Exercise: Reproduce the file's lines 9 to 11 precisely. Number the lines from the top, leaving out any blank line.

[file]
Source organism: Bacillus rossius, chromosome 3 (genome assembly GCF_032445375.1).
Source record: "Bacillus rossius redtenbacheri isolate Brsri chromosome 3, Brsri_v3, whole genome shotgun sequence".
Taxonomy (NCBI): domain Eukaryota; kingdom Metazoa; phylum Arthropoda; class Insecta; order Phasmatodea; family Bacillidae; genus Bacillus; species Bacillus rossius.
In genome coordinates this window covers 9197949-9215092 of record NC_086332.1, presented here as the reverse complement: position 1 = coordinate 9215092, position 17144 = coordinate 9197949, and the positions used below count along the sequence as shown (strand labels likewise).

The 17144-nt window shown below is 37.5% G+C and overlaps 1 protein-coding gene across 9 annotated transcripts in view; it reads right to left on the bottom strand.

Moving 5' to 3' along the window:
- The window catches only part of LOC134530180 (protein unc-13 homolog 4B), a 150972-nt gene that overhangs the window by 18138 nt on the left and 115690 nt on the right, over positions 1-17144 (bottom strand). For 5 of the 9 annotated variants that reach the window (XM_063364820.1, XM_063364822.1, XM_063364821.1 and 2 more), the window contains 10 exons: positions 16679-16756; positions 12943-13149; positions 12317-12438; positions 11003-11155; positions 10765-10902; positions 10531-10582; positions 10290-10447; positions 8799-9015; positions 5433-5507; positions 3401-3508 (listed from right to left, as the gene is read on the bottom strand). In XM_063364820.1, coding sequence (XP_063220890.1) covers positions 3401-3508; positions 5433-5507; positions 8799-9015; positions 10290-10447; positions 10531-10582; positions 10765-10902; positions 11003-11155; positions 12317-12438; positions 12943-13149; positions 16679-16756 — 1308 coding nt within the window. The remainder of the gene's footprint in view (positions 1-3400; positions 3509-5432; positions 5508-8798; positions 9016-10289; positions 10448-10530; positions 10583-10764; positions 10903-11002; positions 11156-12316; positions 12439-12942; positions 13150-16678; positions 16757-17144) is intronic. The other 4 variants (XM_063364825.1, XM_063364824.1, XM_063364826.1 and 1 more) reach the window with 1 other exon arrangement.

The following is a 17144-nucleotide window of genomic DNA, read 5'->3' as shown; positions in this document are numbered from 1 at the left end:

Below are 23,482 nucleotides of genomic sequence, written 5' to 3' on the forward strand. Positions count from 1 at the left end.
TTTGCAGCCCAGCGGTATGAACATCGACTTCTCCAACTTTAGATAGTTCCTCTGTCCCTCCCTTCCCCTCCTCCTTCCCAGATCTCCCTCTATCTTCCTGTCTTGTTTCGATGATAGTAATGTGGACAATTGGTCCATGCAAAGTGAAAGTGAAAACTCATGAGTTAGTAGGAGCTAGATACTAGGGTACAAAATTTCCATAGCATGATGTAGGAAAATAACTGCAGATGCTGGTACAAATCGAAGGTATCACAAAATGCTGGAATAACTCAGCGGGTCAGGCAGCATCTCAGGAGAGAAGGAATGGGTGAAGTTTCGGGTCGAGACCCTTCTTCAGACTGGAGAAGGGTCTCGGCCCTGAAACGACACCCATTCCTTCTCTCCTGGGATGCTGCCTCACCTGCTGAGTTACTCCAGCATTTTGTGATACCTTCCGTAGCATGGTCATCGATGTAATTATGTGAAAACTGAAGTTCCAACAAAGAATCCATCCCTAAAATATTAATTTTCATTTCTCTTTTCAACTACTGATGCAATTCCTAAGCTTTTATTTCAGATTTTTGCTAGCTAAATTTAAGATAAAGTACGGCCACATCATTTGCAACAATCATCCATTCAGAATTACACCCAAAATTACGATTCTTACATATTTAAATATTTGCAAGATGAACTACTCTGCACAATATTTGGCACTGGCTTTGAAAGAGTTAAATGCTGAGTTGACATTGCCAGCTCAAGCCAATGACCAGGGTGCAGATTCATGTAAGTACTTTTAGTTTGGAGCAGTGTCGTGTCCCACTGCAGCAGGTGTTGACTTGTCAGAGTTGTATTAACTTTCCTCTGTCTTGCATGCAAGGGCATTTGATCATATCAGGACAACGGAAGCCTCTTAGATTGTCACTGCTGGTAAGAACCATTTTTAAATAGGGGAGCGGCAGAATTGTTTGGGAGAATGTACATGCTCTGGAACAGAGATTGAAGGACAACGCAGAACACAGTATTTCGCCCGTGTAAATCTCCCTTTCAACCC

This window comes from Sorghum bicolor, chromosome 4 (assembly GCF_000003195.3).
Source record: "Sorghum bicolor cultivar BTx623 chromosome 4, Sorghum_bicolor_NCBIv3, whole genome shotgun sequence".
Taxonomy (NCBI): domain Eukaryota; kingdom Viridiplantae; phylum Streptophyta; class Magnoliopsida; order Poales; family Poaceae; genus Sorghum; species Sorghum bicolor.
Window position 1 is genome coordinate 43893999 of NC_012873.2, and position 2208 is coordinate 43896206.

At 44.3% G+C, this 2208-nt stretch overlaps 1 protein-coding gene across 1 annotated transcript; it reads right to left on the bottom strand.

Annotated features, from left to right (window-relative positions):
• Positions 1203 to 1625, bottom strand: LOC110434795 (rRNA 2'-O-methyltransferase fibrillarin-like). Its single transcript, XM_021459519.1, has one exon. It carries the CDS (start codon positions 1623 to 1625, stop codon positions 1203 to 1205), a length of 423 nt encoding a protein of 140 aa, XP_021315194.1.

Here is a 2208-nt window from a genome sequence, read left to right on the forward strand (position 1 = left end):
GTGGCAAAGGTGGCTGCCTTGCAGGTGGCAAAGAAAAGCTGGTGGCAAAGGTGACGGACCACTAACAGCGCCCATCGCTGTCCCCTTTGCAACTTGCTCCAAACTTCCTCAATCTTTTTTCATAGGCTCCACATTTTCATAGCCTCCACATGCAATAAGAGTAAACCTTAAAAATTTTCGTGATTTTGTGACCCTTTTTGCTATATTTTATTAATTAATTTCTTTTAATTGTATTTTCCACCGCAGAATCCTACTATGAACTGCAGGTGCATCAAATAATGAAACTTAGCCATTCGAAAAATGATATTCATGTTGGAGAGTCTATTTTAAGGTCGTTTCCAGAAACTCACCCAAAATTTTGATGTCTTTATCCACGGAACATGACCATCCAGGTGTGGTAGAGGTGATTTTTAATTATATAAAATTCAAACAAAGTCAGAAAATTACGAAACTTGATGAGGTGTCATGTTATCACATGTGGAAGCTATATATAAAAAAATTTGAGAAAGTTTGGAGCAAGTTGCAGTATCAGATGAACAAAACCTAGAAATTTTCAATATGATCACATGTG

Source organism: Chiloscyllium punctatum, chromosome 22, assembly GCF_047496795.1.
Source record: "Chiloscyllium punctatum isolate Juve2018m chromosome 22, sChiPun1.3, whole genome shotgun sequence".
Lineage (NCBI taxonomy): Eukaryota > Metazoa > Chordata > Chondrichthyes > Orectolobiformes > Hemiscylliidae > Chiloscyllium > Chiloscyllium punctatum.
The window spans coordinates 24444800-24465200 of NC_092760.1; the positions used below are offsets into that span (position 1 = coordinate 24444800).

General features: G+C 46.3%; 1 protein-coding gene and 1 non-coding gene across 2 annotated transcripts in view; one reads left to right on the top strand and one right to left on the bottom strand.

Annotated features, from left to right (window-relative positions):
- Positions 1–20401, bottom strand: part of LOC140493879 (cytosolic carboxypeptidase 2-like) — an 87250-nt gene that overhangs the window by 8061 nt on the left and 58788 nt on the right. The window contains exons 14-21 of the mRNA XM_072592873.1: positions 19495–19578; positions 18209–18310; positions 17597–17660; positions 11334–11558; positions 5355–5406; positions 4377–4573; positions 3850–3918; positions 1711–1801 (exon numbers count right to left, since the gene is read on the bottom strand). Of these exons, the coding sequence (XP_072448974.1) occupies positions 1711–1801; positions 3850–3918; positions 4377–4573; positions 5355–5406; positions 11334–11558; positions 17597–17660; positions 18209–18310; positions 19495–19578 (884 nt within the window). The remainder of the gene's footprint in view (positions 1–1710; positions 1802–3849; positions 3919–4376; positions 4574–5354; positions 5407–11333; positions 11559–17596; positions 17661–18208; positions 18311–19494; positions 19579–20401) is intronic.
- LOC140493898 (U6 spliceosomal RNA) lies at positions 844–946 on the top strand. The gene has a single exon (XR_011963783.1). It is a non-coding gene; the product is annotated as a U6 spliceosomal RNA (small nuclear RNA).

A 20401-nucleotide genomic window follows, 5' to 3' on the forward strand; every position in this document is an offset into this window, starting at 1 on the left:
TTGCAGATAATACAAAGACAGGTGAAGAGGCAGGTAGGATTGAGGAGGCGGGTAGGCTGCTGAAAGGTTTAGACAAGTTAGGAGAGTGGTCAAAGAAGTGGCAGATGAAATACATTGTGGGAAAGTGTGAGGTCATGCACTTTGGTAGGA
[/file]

Below are 23,482 nucleotides of genomic sequence, written 5' to 3' on the forward strand. Positions count from 1 at the left end.
TTTGCAGCCCAGCGGTATGAACATCGACTTCTCCAACTTTAGATAGTTCCTCTGTCCCTCCCTTCCCCTCCTCCTTCCCAGATCTCCCTCTATCTTCCTGTCTTGTTTCGATGATAGTAATGTGGACAATTGGTCCATGCAAAGTGAAAGTGAAAACTCATGAGTTAGTAGGAGCTAGATACTAGGGTACAAAATTTCCATAGCATGATGTAGGAAAATAACTGCAGATGCTGGTACAAATCGAAGGTATCACAAAATGCTGGAATAACTCAGCGGGTCAGGCAGCATCTCAGGAGAGAAGGAATGGGTGAAGTTTCGGGTCGAGACCCTTCTTCAGACTGGAGAAGGGTCTCGGCCCTGAAACGACACCCATTCCTTCTCTCCTGGGATGCTGCCTCACCTGCTGAGTTACTCCAGCATTTTGTGATACCTTCCGTAGCATGGTCATCGATGTAATTATGTGAAAACTGAAGTTCCAACAAAGAATCCATCCCTAAAATATTAATTTTCATTTCTCTTTTCAACTACTGATGCAATTCCTAAGCTTTTATTTCAGATTTTTGCTAGCTAAATTTAAGATAAAGTACGGCCACATCATTTGCAACAATCATCCATTCAGAATTACACCCAAAATTACGATTCTTACATATTTAAATATTTGCAAGATGAACTACTCTGCACAATATTTGGCACTGGCTTTGAAAGAGTTAAATGCTGAGTTGACATTGCCAGCTCAAGCCAATGACCAGGGTGCAGATTCATGTAAGTACTTTTAGTTTGGAGCAGTGTCGTGTCCCACTGCAGCAGGTGTTGACTTGTCAGAGTTGTATTAACTTTCCTCTGTCTTGCATGCAAGGGCATTTGATCATATCAGGACAACGGAAGCCTCTTAGATTGTCACTGCTGGTAAGAACCATTTTTAAATAGGGGAGCGGCAGAATTGTTTGGGAGAATGTACATGCTCTGGAACAGAGATTGAAGGACAACGCAGAACACAGTATTTCGCCCGTGTAAATCTCCCTTTCAACCC

This window comes from Sorghum bicolor, chromosome 4 (assembly GCF_000003195.3).